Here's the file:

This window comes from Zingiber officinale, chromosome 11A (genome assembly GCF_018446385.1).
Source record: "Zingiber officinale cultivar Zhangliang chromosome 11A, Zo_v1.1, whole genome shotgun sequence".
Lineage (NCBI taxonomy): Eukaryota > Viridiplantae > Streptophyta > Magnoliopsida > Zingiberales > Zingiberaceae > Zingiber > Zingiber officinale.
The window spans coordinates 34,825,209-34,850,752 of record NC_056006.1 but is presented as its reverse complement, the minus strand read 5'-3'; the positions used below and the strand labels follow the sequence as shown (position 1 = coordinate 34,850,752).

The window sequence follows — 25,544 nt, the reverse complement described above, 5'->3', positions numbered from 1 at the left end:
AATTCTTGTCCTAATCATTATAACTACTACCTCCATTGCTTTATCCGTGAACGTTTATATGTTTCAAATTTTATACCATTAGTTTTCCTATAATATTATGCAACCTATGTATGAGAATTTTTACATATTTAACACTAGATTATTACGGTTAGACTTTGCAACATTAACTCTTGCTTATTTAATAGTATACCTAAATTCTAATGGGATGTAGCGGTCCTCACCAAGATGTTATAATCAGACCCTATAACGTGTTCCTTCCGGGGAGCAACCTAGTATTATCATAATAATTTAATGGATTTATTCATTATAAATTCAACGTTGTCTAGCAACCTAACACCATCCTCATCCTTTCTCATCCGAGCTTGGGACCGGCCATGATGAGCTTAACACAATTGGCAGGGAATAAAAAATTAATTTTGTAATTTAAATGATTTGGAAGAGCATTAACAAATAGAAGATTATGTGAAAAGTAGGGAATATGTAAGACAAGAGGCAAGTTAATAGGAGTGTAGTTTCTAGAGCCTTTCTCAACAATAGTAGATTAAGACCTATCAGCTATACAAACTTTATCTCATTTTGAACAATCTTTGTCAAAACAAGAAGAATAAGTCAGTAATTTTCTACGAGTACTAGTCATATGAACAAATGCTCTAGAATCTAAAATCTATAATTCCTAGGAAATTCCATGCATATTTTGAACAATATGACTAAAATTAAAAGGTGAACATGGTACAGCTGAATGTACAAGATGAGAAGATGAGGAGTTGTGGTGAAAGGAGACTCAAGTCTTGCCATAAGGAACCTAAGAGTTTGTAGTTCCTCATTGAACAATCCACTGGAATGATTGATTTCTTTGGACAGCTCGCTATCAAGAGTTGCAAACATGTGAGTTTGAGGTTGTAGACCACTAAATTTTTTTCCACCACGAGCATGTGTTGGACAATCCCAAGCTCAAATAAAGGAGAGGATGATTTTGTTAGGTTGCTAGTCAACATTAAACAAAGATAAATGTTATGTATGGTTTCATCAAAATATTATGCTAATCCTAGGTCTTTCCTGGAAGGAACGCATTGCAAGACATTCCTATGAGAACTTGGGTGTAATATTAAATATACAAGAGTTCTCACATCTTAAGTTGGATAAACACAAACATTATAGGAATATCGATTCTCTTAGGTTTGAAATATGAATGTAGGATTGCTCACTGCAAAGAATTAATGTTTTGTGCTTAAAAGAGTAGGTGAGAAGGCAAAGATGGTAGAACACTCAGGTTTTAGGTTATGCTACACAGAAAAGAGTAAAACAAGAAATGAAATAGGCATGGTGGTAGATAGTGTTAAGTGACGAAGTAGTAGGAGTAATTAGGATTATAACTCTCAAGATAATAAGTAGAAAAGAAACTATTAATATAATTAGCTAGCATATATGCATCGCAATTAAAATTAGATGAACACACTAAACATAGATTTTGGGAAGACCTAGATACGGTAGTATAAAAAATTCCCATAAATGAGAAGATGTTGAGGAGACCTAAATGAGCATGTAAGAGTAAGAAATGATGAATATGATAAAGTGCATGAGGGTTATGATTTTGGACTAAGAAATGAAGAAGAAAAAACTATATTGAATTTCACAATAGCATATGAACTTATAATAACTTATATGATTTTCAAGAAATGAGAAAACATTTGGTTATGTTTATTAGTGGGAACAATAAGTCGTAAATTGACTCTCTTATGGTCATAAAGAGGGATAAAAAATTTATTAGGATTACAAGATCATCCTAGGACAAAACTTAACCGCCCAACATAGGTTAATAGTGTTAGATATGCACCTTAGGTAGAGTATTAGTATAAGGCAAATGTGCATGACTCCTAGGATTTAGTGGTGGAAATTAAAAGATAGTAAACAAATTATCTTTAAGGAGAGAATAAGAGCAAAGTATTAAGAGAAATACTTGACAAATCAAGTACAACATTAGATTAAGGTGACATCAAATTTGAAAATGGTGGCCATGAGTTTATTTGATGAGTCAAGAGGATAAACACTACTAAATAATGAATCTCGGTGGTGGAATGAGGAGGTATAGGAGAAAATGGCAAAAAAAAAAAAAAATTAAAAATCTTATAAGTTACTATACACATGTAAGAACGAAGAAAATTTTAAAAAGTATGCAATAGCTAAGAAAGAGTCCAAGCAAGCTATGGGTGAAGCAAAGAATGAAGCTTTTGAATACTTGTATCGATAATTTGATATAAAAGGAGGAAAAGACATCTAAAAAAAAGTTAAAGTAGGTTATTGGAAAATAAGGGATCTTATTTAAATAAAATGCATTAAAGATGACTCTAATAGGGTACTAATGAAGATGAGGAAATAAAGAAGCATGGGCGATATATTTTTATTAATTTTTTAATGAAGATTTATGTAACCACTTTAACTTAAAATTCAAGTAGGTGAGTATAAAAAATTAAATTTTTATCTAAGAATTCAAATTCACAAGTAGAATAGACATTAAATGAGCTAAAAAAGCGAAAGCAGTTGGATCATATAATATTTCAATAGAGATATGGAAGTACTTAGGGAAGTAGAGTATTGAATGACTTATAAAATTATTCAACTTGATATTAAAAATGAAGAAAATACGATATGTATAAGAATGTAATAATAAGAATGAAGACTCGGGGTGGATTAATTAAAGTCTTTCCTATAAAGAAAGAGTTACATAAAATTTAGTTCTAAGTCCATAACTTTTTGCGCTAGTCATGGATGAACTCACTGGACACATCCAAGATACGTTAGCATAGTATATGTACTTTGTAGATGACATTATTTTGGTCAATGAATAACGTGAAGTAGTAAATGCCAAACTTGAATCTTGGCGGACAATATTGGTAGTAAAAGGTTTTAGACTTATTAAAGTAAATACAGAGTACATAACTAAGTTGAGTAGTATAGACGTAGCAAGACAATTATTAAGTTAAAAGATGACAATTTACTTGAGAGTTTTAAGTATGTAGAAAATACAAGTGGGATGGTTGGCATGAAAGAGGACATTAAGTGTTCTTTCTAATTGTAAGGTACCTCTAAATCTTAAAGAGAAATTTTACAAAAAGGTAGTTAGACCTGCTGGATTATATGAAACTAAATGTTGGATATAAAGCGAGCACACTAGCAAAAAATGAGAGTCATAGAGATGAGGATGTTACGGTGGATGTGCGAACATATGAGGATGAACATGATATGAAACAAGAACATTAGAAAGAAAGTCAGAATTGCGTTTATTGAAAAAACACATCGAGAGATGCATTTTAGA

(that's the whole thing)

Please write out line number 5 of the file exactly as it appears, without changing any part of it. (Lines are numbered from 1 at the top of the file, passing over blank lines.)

The window sequence follows — 25,544 nt, the reverse complement described above, 5'->3', positions numbered from 1 at the left end: